By Rick Klein Since everything on health care apparently hasn’t been said yet — or, at least, hasn’t been said yet by Eric Massa… The drama gets a voice. And it’s salty. Massa, the soon-to-be-former Democratic congressman from upstate New York, gets another spin through the news cycle, with a series of interviews on Tuesday that probably won’t be the last we hear of him, if we are to believe his hardly credible word. Self-contradicting, borderline paranoid ramblings need not necessarily be taken seriously, even when uttered by someone who, until now, held a seat in Congress — or who was part of Rahm Emanuel’s crop of “Fightin’ Dems” back in 2006. (They got the fighting part right.) But the difficulty for Democrats is that Massa’s conspiracy theories take on just a whiff of believability after deals so famous that they instantly earned nicknames. And in Emanuel, Massa is naming a scapegoat who was vulnerable even fully clothed, in a town that’s in a scapegoating mood at the moment. This is a (shower?) curtain the White House didn’t need lifted this week. Context just might make this bigger than it would otherwise be: “Conservatives have complained about other examples of what they see as illegitimate deal-making to secure votes: what they call the ‘Cornhusker Kickback’ and the ‘Louisiana Purchase’ in the Senate to line up Sens. Ben Nelson (D-Neb.) and Mary Landrieu (D-La.), respectively, and Obama's appointment last week of a Utah professor — the brother of Rep. Jim Matheson (D-Utah), an opponent of the health bill — to the federal appeals bench,” Paul Kane writes in The Washington Post. “He is an individual who would sell his mother to get a vote,” Massa said of the White House chief of staff, which takes on more meaning you realize that he also called Rahm “the son of the devil’s spawn.” Tuesday brings Massa appearances on Glenn Beck and Larry King. Not that he’s prone to say anything surprising… White House Press Secretary Robert Gibbs, to George Stephanopoulos on “Good Morning America” Tuesday: “I think this whole story is ridiculous. I think the latest excuse is silly and ridiculous. … We’re focused not on crazy allegations, but instead of making this system work for the American people, rather than work for insurance companies.” (On political fallout of health care: “I don’t think it’s going to cost Democrats the House. I think this will be an accomplishment that members can be proud of, not just in this election, George, but in decades to come,” Gibbs said.) (And on the Rahm/Axe stories: “The president has confidence in each and every person who works here,” Gibbs said. “The president is not focused on palace intrigue. It says something about this town that this goes for entertainment.”) ABC’s Jonathan Karl, on “GMA” Tuesday: “These allegations from a fellow Democrat are coming just as the president is launching his final push for health care reform.” Who wants to dance with this guy? “Meet Eric Massa, conservative media hero,” Politico’s John Bresnahan writes. “The New York Democrat’s weekend radio rant against House Speaker Nancy Pelosi, Majority Leader Steny Hoyer and White House chief of staff Rahm Emanuel has his star rising on the right even as he resigns from Congress under an ethical cloud.” And who wants one of these? “Whether Massa’s claim has credence adds to the political drama that has engulfed New York the past week. New Yorkers can only hope to learn who is telling the unadulterated truth over time,” the Rochester Democrat and Gazette editorial reads. “The stage has been set for another national referendum on President Obama’s administration and health care reform, again in upstate New York.” Raymond Hernandez, in The New York Times: “Republicans in the district outnumber Democrats by more than 45,000. Gov. David A. Paterson could call a special election for the seat as soon as next month, although he could also let it remain vacant until the November election.” And it’s already a Rahm week — and weekend. Peter Baker, in the forthcoming New York Times Magazine: “The stupid season has arrived for Barack Obama and Rahm Emanuel, the unlikely tandem of inspirational leader and legislative mechanic that was supposed to enact the most expansive domestic program since the Great Society.” “After the debacle in Massachusetts that cost Democrats their supermajority in the Senate, Washington has engaged in a favorite exercise, conducting the autopsy before the body is actually dead. How had it come to this? How did the president’s legislative drive drag on for so long that the surprise loss of a Senate seat could unravel it? Did Obama make a mistake by disregarding his top adviser’s counsel? Or was it Emanuel who failed to execute the president’s strategy? Was it both, or perhaps neither?” All of which obscures a revitalized White House effort on health care: “I'm kind of fired up,” the president said Monday at his health care rally (and it sounded better when said then when read). “If not now, when? If not us, who?” “At times it sounded like the president was back on the 2008 campaign trail as he addressed the raucous crowd of about 1800 here in the perennially politically critical suburbs of Philadelphia,” ABC’s Karen Travers reports. “President Obama turned up his vintage campaign-style fire Monday to rip Republicans and insurers for obstructing health care reform,” Ken Bazinet reports in the New York Daily News. “The Congressional Budget Office, meanwhile, is crunching the cost of Obama's revamped health care plan, a source said. Once that ‘score’ is released, House leaders can schedule a floor vote.” Even more 2008 than 2008: “The messages are part of a strategy that Obama and those around him have begun to employ lately, to ratchet up the pace and the populist appeal of their rhetoric against the health insurance industry. The barbed tone moves far beyond that of the 2008 presidential campaign, when Obama began to say that medical coverage should be accessible and affordable for more Americans,” The Washington Post’s Amy Goldstein and Scott Wilson report. Taking a meme and rewriting it: “Mr. Obama jettisoned the professorial demeanor that has cloaked many of his public pronouncements on the issue, instead making an emotional pitch for public support as he tries to push the legislation through a final series of votes in Congress in the next several weeks,” The New York Times’ Helene Cooper and David Herszenhorn report. Wonder why… “Saying he was happy to be out of Washington — in a visit that had him on the ground for only about two hours before he returned to the White House — Obama said the capital had grown obsessed with how a vote on health care legislation would affect the November congressional elections,” McClatchy’s Steven Thomma writes. Just complicating that effort to blast the insurance companies, just a touch: “The Senate health reform bill, which is the basis for Democrats' last best chance at comprehensive reform, would give the insurance companies millions of new customers required by law to buy health insurance. It would also require insurers to cover everyone, regardless of age, gender or pre-existing condition,” ABC’s Z. Byron Wolf reports. “To help pay for the new insurance requirements the government would give to people money to buy insurance — $336 billion over the next ten years. That money, ultimately, would have to go to… drum roll… insurance companies.” Do some no’s count more than others? “Agriculture Committee Chairman Collin Peterson (D-Minn.) and Armed Services Committee Chairman Ike Skelton (D-Mo.) are firm ‘no’s on the bill, according to their offices,” The Hill’s Bob Cusack and Jeffrey Young report. “Budget Committee Chairman John Spratt (D-S.C.), Science Committee Chairman Bart Gordon (D-Tenn.) and Natural Resources Committee Chairman Nick Rahall (D-W.Va.) are undecided. Meanwhile, Transportation Committee Chairman Jim Oberstar (D-Minn.), who supports Rep. Bart Stupak’s (D-Mich.) anti-abortion rights language, is leaning yes, according to his spokesman.” Two plays: “House Democratic leaders’ ideal solution would be to find enough votes in the Caucus for the Senate bill to offset as many as a dozen Members like Rep. Bart Stupak (D-Mich.), who vow to oppose it unless abortion language is tightened,” Roll Call’s Steven T. Dennis and Emily Pierce report. “Barring that, they will have to find room for an abortion fix either attached to the reconciliation bill or added to yet another bill that would face an uncertain future in the Senate.” Stupak, to the AP in Michigan: “I'm more optimistic than I was a week ago.” And one other play: “At this late stage in the debate, influencing public opinion is no small thing. Obama has elevated healthcare to the top of his domestic agenda and has spent the last year attempting to pass a bill. Yet polls show most people don't like what they have heard about the legislation moving through Congress,” the Los Angeles Times’ Peter Nicholas reports. Bad timing for this storyline: “Over the past two weeks, Pelosi has faced a series of subtle but significant challenges to her authority — revolts from Democrats on the Ways and Means Committee, the Congressional Black Caucus, the Blue Dog Coalition and politically vulnerable first- and second-term members,” Politico’s Jonathan Allen reports. “The dynamic stems from an ‘every man for himself’ attitude developing in the Democratic Caucus rather than a loss of respect for Pelosi, according to a senior Democratic aide. But it’s making Pelosi’s life — and efforts to maintain Democratic unity — harder.” In any event — enough talking: “Lead and the people will — or will not — follow. Either way, ram the damn thing, Mr. President. Ram it!” Richard Cohen writes in his column. Time to be done with it, for other reasons: “Health care reform is important. But what the public has wanted and still badly needs above all else from Mr. Obama and the Democrats are bold efforts to put people back to work,” Bob Herbert writes in his New York Times column. “But while the nation is desperate for jobs, jobs, jobs, the Democrats have spent most of the Obama era chanting health care, health care, health care.” Coming Tuesday, in the health care wars: “A health insurance industry conference taking place on Tuesday at the Ritz Carlton Hotel in Washington, D.C., is being targeted by liberal health-care reform advocates,” ABC’s Teddy Davis reports. “The protest, which is being organized by 50 groups including Health Care for America Now, Democracy for America, and the American Federation of State County and Municipal Employees (AFSCME), will begin in Dupont Circle with an 11:00 am ET speech by former DNC Chairman Howard Dean.” Still talking about that PowerPoint… “fight the smears,” meet “fight the fear.” From the DNC e-mail going out Tuesday: “We'll count on volunteers like you all around the country to let us know at FightFear@DNC.org when Republican candidates or groups: * Air misleading ads or offer false claims intended to poison the political debate, * Incite fear of President Obama and Democratic leaders in an attempt to stir up their base, or * Align themselves with the most extreme fringes of the Republican Party. We'll read the responses and call out the most egregious examples to continually expose the GOP's fear tactics. And we'll hit back hard with the truth in ads and organizing against the Republican candidates involved.” On the president’s schedule: “After his regular round of morning briefings, President Obama will have lunch today with business leaders in the Private Dining Room,” ABC’s Sunlen Miller reports. “The White House says this lunch – as with other meetings with business leaders over the past year, are to look for ways the administration and the business community can work together to grow the economy and create jobs.” Worth tracking: “The U.S. Chamber of Commerce is building a large-scale grass-roots political operation that has begun to rival those of the major political parties, funded by record-setting amounts of money raised from corporations and wealthy individuals,” Tom Hamburger reports in the Los Angeles Times. “The chamber has signed up some 6 million individuals who are not chamber members and has begun asking them to help with lobbying and, soon, with get-out-the-vote efforts in upcoming congressional campaigns. The chamber's expansion into grass-roots organizing — coupled with a large and growing fundraising apparatus that got a lift from Supreme Court rulings — is part of a trend in which the traditional parties are losing ground to well-financed and increasingly assertive outside groups,” Hamburger writes. Annals of immigration reform: “Lawmakers working to craft a new comprehensive immigration bill have settled on a way to prevent employers from hiring illegal immigrants: a national biometric identification card all American workers would eventually be required to obtain,” The Wall Street Journal’s Laura Meckler writes. “Under the potentially controversial plan still taking shape in the Senate, all legal U.S. workers, including citizens and immigrants, would be issued an ID card with embedded information, such as fingerprints, to tie the card to the worker.” Moving it along… “Leaders of nearly a dozen grass-roots immigrant rights groups excoriated President Obama and congressional Democrats on Monday, accusing them of moving too slowly to legalize the status of undocumented immigrants and citing a record number of deportations in 2009,” The Washington Post’s N.C. Aizenman and Spencer S. Hsu report. Coincidence, or convenience? “When the White House announced last week it would be losing the services of Lewis A. Sachs, one of the president's top economic advisers, the reason given for Sachs's departure was that his work was largely complete,” ABC’s Matthew Mosk reports. “But Sachs's quiet exit, reported in a blog entry on the New York Times web site, comes without any apparent next move for the Wall Street veteran, except for what he told the Times was his desire for time to ‘catch up on some sleep.’ Not factoring into the decision, Williams said, were recent reports suggesting Sachs's old employer could be the subject of a federal probe.” Also Tuesday — Alexi in town: “Embattled Illinois Senate candidate Alexi Giannoulias — an old Obama ally, but not his preferred candidate — will be by the White House for Greek Independence Day,” Politico’s Ben Smith reports. “I'm told he's likely to stop in and chat with political aides like Axelrod and Patrick Gaspard, part of a running effort to convince national Democrats not to write the race off.” The NRSC has some questions: “Considering there’s now a ‘fat cat’ banker who is running for the his former Senate seat and looking to get rewarded for his own banking failures, we will encourage folks to ask the White House: Does President Obama stand by Giannoulias’ candidacy, and if so, how does he differ from these ‘fat cats’ who the President vehemently condemned?” In Pennsylvania: “Former congressional aide Mark Critz on Monday won the Democratic nomination for the special election to succeed his former boss, the late U.S. Rep. John P. Murtha, D-Johnstown,” the Pittsburg Post-Gazette’s Dennis B. Roddy reports. “Members of the 50-member executive committee of the state Democratic Party selected Mr. Critz two days after he won a non-binding preference vote by delegates to a special meeting held to gauge party sentiment on who should replace Mr. Murtha, who died Feb. 8 after 36 years in office.” In New York: “New York Republican Rick Lazio's lackluster gubernatorial campaign has propelled some members of his own party to court a Democrat to switch sides and lead the charge against likely Democratic nominee Andrew Cuomo this fall,” Michael Howard Saul writes for The Wall Street Journal. “Top Republican officials are scheduled to meet Tuesday with Suffolk County Executive Steve Levy in Albany, signaling a lack of confidence in Mr. Lazio's low-buzz campaign and his anemic fund raising.” And an Obama no-show — but a pretty good replacement: “Former President Bill Clinton will pinch hit for President Obama at the March 20 Gridiron Club and Foundation spring dinner,” Lynn Sweet reports. “Clinton will substitute for Obama because Obama and First Lady Michelle will be on a swing to Indonesia, Guam and Australia in March. The club marks its 125th annual dinner this year.” The Kicker: “Do you know how awkward it is to have a political argument with a naked man?” — Former Rep. Eric Massa, on a confrontation he said he had with Rahm Emanuel, making good on his pledge to not go quietly. “You've got to smile more… or people are going to think you're angry.” — Rahm Emanuel, to Eric Massa, in 2006. For up-to-the-minute political updates check out The Note’s blog . . . all day every day:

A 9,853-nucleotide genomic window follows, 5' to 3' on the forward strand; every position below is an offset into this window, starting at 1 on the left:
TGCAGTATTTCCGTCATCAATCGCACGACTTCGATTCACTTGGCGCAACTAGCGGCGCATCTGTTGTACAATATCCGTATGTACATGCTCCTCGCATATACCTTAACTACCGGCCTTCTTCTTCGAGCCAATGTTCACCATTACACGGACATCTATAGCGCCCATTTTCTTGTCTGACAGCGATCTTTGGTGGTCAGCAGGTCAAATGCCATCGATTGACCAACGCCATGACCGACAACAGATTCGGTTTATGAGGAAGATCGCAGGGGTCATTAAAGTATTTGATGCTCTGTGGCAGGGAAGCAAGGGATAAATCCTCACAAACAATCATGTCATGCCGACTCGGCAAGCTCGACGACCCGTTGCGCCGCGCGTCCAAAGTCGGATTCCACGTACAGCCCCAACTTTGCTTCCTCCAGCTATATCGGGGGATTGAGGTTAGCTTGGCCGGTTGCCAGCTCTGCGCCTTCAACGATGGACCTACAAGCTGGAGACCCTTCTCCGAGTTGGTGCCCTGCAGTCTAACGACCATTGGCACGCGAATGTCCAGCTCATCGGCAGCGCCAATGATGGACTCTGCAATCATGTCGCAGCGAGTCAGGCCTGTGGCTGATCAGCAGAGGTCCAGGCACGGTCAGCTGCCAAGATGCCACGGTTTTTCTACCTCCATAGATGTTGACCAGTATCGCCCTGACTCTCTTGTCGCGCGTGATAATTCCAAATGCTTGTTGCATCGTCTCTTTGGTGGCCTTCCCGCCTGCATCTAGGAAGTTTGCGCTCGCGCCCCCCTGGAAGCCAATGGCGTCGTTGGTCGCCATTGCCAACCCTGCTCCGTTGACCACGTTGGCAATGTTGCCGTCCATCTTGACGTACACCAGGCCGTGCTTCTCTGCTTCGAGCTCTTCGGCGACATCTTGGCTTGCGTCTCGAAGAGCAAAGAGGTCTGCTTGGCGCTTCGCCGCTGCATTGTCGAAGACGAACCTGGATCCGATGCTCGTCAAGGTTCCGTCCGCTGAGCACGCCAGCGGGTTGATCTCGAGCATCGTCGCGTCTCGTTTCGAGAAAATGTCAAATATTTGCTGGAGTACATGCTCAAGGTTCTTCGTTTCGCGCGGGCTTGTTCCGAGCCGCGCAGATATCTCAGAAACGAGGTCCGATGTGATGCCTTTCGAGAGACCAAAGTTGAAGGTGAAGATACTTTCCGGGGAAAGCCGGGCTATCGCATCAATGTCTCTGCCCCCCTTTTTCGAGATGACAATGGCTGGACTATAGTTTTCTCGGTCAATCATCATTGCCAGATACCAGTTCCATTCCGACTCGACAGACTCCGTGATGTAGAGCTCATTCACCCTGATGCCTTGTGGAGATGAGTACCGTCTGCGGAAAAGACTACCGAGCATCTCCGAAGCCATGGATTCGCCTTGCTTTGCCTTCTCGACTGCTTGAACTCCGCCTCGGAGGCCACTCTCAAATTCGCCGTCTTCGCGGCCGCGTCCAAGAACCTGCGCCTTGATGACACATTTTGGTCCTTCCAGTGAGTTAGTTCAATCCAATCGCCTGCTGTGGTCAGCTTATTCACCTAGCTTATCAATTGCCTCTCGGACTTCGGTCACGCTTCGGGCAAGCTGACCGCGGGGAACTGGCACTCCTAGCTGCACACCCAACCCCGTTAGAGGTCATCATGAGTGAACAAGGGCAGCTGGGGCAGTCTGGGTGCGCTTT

Intern for the ABC News Political Unit: The ABC News Political Unit is now seeking full-time summer 2010 interns in Washington, D.C. The paid internship begins Monday, May 24, 2010, and runs through Friday, Aug. 27, 2010. Political Unit interns attend political events and contribute to stories for the politics page of ABCNews.com. They also help ABC News by conducting research, maintaining our calendar of upcoming political events, and posting stories to ABCNews.com. In order to apply, you MUST be either a graduate student or an undergraduate student who has completed his or her first year of college. The internship is NOT open to recent graduates. You also must be able to work eight hours per day, Monday through Friday. Interns will be paid $8.50/hour. If you write well, follow politics closely, and have some familiarity with web publishing, send a cover letter and resume to Teddy Davis, ABC News' Deputy Political Director, at firstname.lastname@example.org, by Friday, March 12, with the subject line: "INTERN" in all caps. Please indicate in both your cover letter and the body of your email your student status and the specific dates and hours of your availability.